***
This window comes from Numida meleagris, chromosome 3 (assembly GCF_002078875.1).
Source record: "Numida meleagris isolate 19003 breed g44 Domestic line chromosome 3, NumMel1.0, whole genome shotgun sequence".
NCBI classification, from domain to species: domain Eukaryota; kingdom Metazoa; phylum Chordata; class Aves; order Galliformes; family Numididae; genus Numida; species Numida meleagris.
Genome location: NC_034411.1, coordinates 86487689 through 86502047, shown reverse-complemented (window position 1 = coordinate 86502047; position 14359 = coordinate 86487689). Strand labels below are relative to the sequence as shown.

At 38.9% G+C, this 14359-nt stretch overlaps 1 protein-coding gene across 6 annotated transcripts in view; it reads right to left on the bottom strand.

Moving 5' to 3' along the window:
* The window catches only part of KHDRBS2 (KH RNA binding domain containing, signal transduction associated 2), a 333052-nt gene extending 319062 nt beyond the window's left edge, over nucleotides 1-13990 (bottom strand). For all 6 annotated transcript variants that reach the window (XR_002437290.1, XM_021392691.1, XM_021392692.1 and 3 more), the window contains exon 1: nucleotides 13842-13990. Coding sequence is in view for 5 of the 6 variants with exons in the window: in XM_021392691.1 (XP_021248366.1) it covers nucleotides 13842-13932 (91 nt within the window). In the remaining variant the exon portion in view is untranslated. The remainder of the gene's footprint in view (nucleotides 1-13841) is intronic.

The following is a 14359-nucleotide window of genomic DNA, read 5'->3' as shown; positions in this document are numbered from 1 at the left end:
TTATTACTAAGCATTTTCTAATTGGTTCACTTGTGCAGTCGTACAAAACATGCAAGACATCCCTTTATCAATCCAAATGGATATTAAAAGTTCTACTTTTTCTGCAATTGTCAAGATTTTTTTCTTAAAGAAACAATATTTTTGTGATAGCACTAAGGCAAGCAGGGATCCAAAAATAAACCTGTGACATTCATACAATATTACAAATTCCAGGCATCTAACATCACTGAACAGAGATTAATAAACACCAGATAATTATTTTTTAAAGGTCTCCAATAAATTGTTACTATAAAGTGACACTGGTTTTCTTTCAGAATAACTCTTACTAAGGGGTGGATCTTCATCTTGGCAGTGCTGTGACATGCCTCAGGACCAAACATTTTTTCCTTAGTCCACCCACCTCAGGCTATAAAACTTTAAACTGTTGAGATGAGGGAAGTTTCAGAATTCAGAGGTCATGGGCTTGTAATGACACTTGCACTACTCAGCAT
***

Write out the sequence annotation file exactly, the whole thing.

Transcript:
This window comes from Numida meleagris, chromosome 3 (assembly GCF_002078875.1).
Source record: "Numida meleagris isolate 19003 breed g44 Domestic line chromosome 3, NumMel1.0, whole genome shotgun sequence".
NCBI classification, from domain to species: domain Eukaryota; kingdom Metazoa; phylum Chordata; class Aves; order Galliformes; family Numididae; genus Numida; species Numida meleagris.
Genome location: NC_034411.1, coordinates 86487689 through 86502047, shown reverse-complemented (window position 1 = coordinate 86502047; position 14359 = coordinate 86487689). Strand labels below are relative to the sequence as shown.

At 38.9% G+C, this 14359-nt stretch overlaps 1 protein-coding gene across 6 annotated transcripts in view; it reads right to left on the bottom strand.

Moving 5' to 3' along the window:
* The window catches only part of KHDRBS2 (KH RNA binding domain containing, signal transduction associated 2), a 333052-nt gene extending 319062 nt beyond the window's left edge, over nucleotides 1-13990 (bottom strand). For all 6 annotated transcript variants that reach the window (XR_002437290.1, XM_021392691.1, XM_021392692.1 and 3 more), the window contains exon 1: nucleotides 13842-13990. Coding sequence is in view for 5 of the 6 variants with exons in the window: in XM_021392691.1 (XP_021248366.1) it covers nucleotides 13842-13932 (91 nt within the window). In the remaining variant the exon portion in view is untranslated. The remainder of the gene's footprint in view (nucleotides 1-13841) is intronic.

The following is a 14359-nucleotide window of genomic DNA, read 5'->3' as shown; positions in this document are numbered from 1 at the left end:
TTATTACTAAGCATTTTCTAATTGGTTCACTTGTGCAGTCGTACAAAACATGCAAGACATCCCTTTATCAATCCAAATGGATATTAAAAGTTCTACTTTTTCTGCAATTGTCAAGATTTTTTTCTTAAAGAAACAATATTTTTGTGATAGCACTAAGGCAAGCAGGGATCCAAAAATAAACCTGTGACATTCATACAATATTACAAATTCCAGGCATCTAACATCACTGAACAGAGATTAATAAACACCAGATAATTATTTTTTAAAGGTCTCCAATAAATTGTTACTATAAAGTGACACTGGTTTTCTTTCAGAATAACTCTTACTAAGGGGTGGATCTTCATCTTGGCAGTGCTGTGACATGCCTCAGGACCAAACATTTTTTCCTTAGTCCACCCACCTCAGGCTATAAAACTTTAAACTGTTGAGATGAGGGAAGTTTCAGAATTCAGAGGTCATGGGCTTGTAATGACACTTGCACTACTCAGCAT